A Message From Our Pastor, Rev. James L. Armentrout
I was never very good at baseball. In fact, I was terrible. I couldn’t hit. The one year I wasn’t cut from little league I had a batting average of .000. I couldn’t throw. And when I was on the field I was almost guaranteed to make at least one error. Not surprisingly, I never made the cut after that first season.
While in college I decided to play church-league softball for my home congregation, Muhlenberg. After all, the ball is bigger so it must be easier to hit. The ball moves slower so it must be easier to catch. And I was playing in a church league so the people couldn’t be that good. Yes, this would be my opportunity to shine, redemption for those years of riding the bench.
I was put behind the plate to catch and immediately my inability to throw came shining through. I couldn’t get the ball back to the pitcher without it taking a hop or the pitcher having to leap for the ball like he was trying to catch a plane flying overhead. The umpire said “C’mon catcher, get the ball back him.” It wasn’t long before I was invited to “ride the pine,” take a break, sit a few innings out. I didn’t mind. I’ve been bad at things before. I’ll be bad at things again. But as I sat on the bench looking at these church members I couldn’t help but wonder if life in the church doesn’t involve “riding the pine,” or should I say, “pew-warming.”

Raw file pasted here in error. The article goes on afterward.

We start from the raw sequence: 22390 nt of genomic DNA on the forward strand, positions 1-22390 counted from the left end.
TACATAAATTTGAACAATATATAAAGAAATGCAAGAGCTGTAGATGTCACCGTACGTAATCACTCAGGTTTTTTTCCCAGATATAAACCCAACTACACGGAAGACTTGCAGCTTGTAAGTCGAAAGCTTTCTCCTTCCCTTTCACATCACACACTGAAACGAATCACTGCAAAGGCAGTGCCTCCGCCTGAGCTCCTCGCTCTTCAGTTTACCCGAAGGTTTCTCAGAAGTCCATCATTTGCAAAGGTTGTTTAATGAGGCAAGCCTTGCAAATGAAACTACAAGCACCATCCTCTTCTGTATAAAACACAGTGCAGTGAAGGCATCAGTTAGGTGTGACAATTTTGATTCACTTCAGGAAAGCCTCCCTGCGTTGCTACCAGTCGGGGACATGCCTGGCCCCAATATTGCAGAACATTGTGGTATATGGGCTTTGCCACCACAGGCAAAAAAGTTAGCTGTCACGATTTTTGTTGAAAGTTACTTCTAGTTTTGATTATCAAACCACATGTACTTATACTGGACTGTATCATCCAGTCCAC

When we are baptized into the body of Christ, God is inviting us to a life of activity and action. We’re called into the church in order that we can then be sent out of church with a mission, with a task, as a part of God’s team. (Maybe that’s why Lutherans make people stand up and sit down so much, so we don’t think we’re there to ride the bench.)
In a letter to a church in Rome the Apostle Paul wrote: For as in one body we have many members, and not all the members have the same function, so we, who are many, are one body in Christ... and we have gifts that differ according to the grace given to us. --Romans 4:4-6
Being bad at baseball kept me from playing in the game. But in the church there are no “bad players”. We all have gifts. We all have strengths and by virtue of our baptisms we’re all called to play. If your faith life looks like “riding the pine” I hope you’ll consider how and where you would have fun getting back in the game. Remember, you have the gifts, you’re on the team, you made the cut. Rest assured there is a spot in God’s lineup for you.